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Digest of Middle East Studies

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Politics and government -- Middle East


Does electing Islamist parties help or hurt women? Due to Ennahda winning a plurality in the 2011 elections and women from all parties winning 31% of seats, Tunisia offers an opportunity to test the impact of legislator gender and Islamist orientation on women's representation. Using original 2012 surveys of 40 Tunisian parliamentarians (MPs) and 1200 citizens, we find that electing female and Islamists MPs improves women's symbolic and service responsiveness by increasing the likelihood that female citizens are aware of and contact MPs. Electing Islamist female MPs has a positive impact on women's symbolic and service responsiveness, but decreases the likelihood that men will interact with legislators. We argue that Islamist deputies are more responsive to women due to an Islamic mandate effect—that is, Islamist parties' efforts to institutionalize their constituency relations, provide services to the marginalized through direct contact with citizens, and respect norms of piety by using female parliamentarians to reach women in sex-segregated spaces. While Islamist parties positively impact some dimensions of women's representation, they also reinforce traditional gender relations. Our results extend the literature on Islam, gender, and governance by demonstrating that quotas and party institutionalization improve women's representation in clientelistic contexts.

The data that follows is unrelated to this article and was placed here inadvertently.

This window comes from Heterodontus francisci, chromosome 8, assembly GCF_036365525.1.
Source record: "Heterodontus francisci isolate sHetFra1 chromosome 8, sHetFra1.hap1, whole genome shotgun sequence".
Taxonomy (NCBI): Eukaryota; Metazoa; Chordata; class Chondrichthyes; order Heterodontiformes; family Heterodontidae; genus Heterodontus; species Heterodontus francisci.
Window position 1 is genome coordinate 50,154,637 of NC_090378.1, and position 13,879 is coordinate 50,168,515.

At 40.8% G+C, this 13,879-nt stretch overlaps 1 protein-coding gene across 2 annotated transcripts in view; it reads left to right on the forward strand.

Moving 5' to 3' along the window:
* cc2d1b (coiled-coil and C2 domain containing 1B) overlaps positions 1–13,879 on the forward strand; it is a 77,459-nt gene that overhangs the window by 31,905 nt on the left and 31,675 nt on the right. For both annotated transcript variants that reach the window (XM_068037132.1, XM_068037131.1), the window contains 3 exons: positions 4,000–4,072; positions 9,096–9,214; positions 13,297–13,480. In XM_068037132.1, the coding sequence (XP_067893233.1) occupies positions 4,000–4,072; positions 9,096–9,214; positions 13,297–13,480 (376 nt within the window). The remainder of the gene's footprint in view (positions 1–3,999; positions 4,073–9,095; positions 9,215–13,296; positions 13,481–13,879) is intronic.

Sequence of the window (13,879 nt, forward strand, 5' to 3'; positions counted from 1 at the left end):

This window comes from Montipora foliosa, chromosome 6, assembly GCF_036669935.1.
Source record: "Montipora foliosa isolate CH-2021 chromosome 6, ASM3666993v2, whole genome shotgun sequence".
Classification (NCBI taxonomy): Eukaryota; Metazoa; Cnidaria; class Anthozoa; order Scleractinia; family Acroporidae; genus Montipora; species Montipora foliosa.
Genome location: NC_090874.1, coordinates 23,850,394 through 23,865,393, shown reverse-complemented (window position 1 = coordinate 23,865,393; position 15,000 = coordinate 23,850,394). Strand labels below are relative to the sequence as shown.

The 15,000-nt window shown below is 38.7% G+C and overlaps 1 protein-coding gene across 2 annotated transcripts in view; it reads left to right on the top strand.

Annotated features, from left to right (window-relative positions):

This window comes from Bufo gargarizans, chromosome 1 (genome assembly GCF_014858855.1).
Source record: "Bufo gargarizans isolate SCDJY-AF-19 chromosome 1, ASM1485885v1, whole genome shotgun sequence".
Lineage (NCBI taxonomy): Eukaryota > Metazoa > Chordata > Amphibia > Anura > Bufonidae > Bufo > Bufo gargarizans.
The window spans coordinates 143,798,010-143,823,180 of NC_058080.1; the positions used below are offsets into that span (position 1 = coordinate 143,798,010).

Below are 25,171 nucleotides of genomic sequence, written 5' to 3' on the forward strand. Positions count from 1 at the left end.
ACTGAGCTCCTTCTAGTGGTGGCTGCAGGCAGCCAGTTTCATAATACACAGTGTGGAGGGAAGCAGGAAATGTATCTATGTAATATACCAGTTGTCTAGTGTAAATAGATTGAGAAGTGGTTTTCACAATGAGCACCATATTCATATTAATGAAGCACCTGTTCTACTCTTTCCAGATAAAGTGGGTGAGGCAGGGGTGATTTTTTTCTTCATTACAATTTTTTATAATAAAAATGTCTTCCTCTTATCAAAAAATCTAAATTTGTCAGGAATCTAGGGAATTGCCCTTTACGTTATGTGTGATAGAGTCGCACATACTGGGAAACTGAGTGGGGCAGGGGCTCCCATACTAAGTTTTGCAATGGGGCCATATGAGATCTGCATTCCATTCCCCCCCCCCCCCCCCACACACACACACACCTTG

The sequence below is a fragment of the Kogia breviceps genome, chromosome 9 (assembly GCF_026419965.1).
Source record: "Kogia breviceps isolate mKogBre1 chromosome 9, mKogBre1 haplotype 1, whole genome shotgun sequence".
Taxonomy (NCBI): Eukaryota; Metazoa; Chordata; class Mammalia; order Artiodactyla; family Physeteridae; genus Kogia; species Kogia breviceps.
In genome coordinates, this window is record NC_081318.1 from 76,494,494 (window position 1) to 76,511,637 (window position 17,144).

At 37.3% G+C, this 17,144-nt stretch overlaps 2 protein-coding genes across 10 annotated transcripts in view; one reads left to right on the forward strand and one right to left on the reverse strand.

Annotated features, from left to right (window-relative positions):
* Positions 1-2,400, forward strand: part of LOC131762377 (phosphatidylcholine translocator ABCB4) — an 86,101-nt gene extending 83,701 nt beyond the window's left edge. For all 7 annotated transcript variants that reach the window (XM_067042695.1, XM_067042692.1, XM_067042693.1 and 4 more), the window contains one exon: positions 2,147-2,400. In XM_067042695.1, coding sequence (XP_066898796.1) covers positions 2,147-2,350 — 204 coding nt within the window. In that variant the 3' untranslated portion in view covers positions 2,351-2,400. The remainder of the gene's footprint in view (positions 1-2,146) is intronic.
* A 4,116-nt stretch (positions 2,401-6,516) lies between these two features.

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This is the author’s version of a work that was accepted for publication in Digest of Middle East Studies. Changes resulting from the publishing process, such as peer review, editing, corrections, structural formatting, and other quality control mechanisms may not be reflected in this document. Changes may have been made to this work since it was submitted for publication. A definitive version was subsequently published in Digest of Middle East Studies, 2022.



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